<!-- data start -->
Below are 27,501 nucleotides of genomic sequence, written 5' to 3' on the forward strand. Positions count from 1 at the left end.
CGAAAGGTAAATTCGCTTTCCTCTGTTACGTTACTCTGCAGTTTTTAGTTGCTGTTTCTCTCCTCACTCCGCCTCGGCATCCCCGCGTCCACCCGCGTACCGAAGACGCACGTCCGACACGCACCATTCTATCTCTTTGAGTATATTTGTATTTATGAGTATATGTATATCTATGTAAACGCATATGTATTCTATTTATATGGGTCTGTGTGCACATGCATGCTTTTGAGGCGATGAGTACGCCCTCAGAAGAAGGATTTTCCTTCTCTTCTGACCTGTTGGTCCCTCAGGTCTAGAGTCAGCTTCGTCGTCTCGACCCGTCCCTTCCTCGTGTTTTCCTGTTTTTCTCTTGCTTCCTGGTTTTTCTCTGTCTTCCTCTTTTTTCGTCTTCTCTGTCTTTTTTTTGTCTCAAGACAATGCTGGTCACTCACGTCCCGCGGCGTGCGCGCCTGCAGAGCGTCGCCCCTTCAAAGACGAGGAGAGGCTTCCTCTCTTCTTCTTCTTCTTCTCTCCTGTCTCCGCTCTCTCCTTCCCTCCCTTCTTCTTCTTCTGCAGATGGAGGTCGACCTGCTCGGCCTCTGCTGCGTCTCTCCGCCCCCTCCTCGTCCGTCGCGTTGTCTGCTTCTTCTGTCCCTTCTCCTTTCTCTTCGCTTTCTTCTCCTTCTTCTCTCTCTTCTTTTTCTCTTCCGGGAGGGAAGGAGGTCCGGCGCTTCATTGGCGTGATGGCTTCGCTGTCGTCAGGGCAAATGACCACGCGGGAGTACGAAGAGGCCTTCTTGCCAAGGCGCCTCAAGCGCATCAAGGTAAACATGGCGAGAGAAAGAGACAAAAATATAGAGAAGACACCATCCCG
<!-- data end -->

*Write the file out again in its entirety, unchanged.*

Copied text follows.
Below are 27,501 nucleotides of genomic sequence, written 5' to 3' on the forward strand. Positions count from 1 at the left end.
CGAAAGGTAAATTCGCTTTCCTCTGTTACGTTACTCTGCAGTTTTTAGTTGCTGTTTCTCTCCTCACTCCGCCTCGGCATCCCCGCGTCCACCCGCGTACCGAAGACGCACGTCCGACACGCACCATTCTATCTCTTTGAGTATATTTGTATTTATGAGTATATGTATATCTATGTAAACGCATATGTATTCTATTTATATGGGTCTGTGTGCACATGCATGCTTTTGAGGCGATGAGTACGCCCTCAGAAGAAGGATTTTCCTTCTCTTCTGACCTGTTGGTCCCTCAGGTCTAGAGTCAGCTTCGTCGTCTCGACCCGTCCCTTCCTCGTGTTTTCCTGTTTTTCTCTTGCTTCCTGGTTTTTCTCTGTCTTCCTCTTTTTTCGTCTTCTCTGTCTTTTTTTTGTCTCAAGACAATGCTGGTCACTCACGTCCCGCGGCGTGCGCGCCTGCAGAGCGTCGCCCCTTCAAAGACGAGGAGAGGCTTCCTCTCTTCTTCTTCTTCTTCTCTCCTGTCTCCGCTCTCTCCTTCCCTCCCTTCTTCTTCTTCTGCAGATGGAGGTCGACCTGCTCGGCCTCTGCTGCGTCTCTCCGCCCCCTCCTCGTCCGTCGCGTTGTCTGCTTCTTCTGTCCCTTCTCCTTTCTCTTCGCTTTCTTCTCCTTCTTCTCTCTCTTCTTTTTCTCTTCCGGGAGGGAAGGAGGTCCGGCGCTTCATTGGCGTGATGGCTTCGCTGTCGTCAGGGCAAATGACCACGCGGGAGTACGAAGAGGCCTTCTTGCCAAGGCGCCTCAAGCGCATCAAGGTAAACATGGCGAGAGAAAGAGACAAAAATATAGAGAAGACACCATCCCG